Dating back to 1784, the Teylers Museum, (free entrance with your I amsterdam City Card) is the Netherlands' oldest museum, which feels like leafing through an antique encyclopedia. Enjoy taking in its extensive collection of paintings, drawings, fossils, minerals, instruments and books. Make sure to visit the museum’s monumental Oval Room is more than two centuries old and a tourist attraction in itself. The museum also hosts regular exhibitions dedicated to everything from history to science.
Teylers Museum, Spaarne 16
Haarlem’s main concert hall, the Philharmonie has hosted everyone from Art Garfunkel to 10cc in recent years. The stunning 19th-century venue actually comprises five different halls, each with their own individual character. That includes the ‘Great Room’, boasting a moving floor and bespoke seating design, and the ‘Little Room’ – which is entirely made of wood, giving it some of the best acoustics in Europe. For a truly authentic Dutch experience, why not try and catch a performance by the Dutch Philharmonic Orchestra or the Dutch Chamber Orchestra, which both regularly give concerts here.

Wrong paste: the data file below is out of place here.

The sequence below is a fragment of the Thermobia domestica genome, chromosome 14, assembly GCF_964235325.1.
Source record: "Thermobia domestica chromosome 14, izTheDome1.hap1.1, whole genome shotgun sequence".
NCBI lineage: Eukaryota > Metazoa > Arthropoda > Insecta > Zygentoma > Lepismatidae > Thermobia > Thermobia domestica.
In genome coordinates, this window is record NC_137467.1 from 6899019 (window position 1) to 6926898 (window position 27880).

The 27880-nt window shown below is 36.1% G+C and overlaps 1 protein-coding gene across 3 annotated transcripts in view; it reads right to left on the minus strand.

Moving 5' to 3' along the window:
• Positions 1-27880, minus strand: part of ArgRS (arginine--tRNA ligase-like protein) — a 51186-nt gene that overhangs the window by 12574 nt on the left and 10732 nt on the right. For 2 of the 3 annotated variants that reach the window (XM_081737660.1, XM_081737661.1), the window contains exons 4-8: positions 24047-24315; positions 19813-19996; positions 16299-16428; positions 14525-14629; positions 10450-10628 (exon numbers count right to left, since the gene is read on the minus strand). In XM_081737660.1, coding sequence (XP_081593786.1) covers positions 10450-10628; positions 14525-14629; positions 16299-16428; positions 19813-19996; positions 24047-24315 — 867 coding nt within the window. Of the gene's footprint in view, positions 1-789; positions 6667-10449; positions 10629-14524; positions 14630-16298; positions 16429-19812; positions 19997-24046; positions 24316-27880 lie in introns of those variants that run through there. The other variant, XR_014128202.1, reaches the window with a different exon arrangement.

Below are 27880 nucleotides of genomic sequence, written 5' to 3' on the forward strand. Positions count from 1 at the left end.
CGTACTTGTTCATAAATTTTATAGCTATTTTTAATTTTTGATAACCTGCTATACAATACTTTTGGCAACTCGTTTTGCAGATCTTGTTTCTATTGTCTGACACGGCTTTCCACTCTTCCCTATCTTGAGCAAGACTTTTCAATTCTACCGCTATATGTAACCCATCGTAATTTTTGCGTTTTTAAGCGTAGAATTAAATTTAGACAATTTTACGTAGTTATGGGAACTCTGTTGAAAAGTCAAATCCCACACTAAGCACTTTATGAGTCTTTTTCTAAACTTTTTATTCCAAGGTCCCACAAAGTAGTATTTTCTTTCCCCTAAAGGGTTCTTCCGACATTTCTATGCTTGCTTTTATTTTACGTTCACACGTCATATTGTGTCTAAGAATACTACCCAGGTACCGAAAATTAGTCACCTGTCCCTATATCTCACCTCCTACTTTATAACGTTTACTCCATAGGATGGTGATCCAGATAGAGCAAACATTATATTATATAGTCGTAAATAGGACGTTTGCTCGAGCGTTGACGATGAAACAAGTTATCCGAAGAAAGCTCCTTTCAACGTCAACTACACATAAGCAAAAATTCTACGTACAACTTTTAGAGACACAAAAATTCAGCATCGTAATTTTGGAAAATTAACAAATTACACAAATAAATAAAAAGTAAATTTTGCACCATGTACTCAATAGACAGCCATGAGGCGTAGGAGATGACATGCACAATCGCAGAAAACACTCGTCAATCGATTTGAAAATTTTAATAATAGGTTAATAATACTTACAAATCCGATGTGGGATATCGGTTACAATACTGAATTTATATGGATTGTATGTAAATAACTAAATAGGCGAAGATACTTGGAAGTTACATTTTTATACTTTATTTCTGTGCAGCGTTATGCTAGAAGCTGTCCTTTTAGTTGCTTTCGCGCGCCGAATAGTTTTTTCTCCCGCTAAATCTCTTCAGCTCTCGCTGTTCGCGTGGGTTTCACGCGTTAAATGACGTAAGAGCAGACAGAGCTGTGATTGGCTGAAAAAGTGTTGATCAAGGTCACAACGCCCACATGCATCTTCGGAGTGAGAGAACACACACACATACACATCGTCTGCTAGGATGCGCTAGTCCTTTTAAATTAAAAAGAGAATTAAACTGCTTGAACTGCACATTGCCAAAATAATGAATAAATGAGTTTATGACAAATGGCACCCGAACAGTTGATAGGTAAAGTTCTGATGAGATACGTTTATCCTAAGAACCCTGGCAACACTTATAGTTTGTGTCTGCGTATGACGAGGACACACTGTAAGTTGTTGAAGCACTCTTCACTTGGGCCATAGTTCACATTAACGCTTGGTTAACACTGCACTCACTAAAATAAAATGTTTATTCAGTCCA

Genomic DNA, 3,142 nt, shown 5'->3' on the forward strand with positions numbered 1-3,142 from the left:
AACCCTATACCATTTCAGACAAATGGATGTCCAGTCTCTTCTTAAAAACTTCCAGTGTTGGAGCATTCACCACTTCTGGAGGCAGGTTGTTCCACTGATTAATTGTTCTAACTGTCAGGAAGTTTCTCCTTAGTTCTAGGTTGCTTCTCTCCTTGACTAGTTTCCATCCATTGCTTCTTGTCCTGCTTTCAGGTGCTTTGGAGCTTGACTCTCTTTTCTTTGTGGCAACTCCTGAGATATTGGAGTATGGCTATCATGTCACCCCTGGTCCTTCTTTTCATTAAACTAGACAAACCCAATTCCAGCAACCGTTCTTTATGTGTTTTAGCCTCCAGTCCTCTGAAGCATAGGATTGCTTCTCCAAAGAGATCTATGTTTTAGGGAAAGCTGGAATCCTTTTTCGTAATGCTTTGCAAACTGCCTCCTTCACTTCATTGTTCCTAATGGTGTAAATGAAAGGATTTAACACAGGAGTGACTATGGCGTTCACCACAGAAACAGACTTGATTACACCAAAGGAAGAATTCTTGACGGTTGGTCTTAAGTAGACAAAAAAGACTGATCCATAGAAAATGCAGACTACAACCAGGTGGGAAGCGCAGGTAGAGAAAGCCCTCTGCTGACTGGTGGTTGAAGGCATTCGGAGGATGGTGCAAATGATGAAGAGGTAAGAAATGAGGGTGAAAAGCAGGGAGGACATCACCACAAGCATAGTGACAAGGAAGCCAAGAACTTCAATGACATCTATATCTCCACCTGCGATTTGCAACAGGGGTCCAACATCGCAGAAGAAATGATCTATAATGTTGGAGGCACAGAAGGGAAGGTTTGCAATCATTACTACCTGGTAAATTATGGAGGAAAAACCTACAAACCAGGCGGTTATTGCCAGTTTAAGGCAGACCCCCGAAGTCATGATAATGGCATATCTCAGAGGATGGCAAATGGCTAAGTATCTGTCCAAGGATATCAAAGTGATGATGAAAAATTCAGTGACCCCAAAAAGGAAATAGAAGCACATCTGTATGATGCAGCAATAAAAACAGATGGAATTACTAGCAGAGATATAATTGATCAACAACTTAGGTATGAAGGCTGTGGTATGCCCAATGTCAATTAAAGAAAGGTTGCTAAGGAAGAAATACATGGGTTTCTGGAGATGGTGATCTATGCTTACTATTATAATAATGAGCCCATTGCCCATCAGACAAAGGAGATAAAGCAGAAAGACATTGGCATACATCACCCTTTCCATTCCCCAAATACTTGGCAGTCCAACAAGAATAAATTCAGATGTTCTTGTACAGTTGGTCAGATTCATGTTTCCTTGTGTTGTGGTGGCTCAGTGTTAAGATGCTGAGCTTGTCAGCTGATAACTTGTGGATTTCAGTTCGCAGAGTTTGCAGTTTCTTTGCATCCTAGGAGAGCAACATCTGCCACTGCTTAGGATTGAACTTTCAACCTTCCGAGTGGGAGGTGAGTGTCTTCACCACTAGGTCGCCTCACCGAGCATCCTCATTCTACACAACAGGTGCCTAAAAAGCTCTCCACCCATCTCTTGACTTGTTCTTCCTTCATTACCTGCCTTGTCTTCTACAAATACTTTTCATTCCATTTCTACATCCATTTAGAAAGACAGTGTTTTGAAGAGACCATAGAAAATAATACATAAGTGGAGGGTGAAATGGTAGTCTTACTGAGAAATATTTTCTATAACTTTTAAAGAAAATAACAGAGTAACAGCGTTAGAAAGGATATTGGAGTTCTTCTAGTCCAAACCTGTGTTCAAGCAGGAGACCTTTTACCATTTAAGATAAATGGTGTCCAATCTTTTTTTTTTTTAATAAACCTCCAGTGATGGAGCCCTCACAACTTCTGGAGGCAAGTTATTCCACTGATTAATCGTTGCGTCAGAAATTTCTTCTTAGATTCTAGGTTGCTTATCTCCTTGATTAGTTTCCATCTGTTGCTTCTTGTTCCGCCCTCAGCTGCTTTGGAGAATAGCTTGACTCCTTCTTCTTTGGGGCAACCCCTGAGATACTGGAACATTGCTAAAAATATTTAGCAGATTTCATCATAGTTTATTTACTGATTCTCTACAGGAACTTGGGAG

The Philharmonie, Long Begijnestraat 11
Dolhuys Museum of the Mind
A former mental health institute and sick house now transformed into a fascinating museum, Dolhuys aims to explore the people who lived on the fringes of society, whether they wanted to or not. Delving into the minds and motivations of artists, writers and scientists who dealt with disabilities or mental illness, a visit will see you discover more about artists like Edvard Munch, best-known for painting ‘The Scream’, and Vincent van Gogh.
The museum is currently closed, but expects to reopen in October 2020.
Het Dolhuys, Schotersingel 2
It’s almost impossible to miss the 16th-century Grote Kerk when you’re in Haarlem, as the building towers above the city centre. A visit to this spectacular building is an unmissable cultural experience. Step into the church’s gothic interior and you’ll see why. The church is also the resting place of several famous Haarlemmers, including Frans Hals and Willem Bilderdijk. The venue also plays host to a number of choirs, orchestras and musical performances throughout the year. Some even feature the church’s gigantic organ, which was once played by a young Mozart.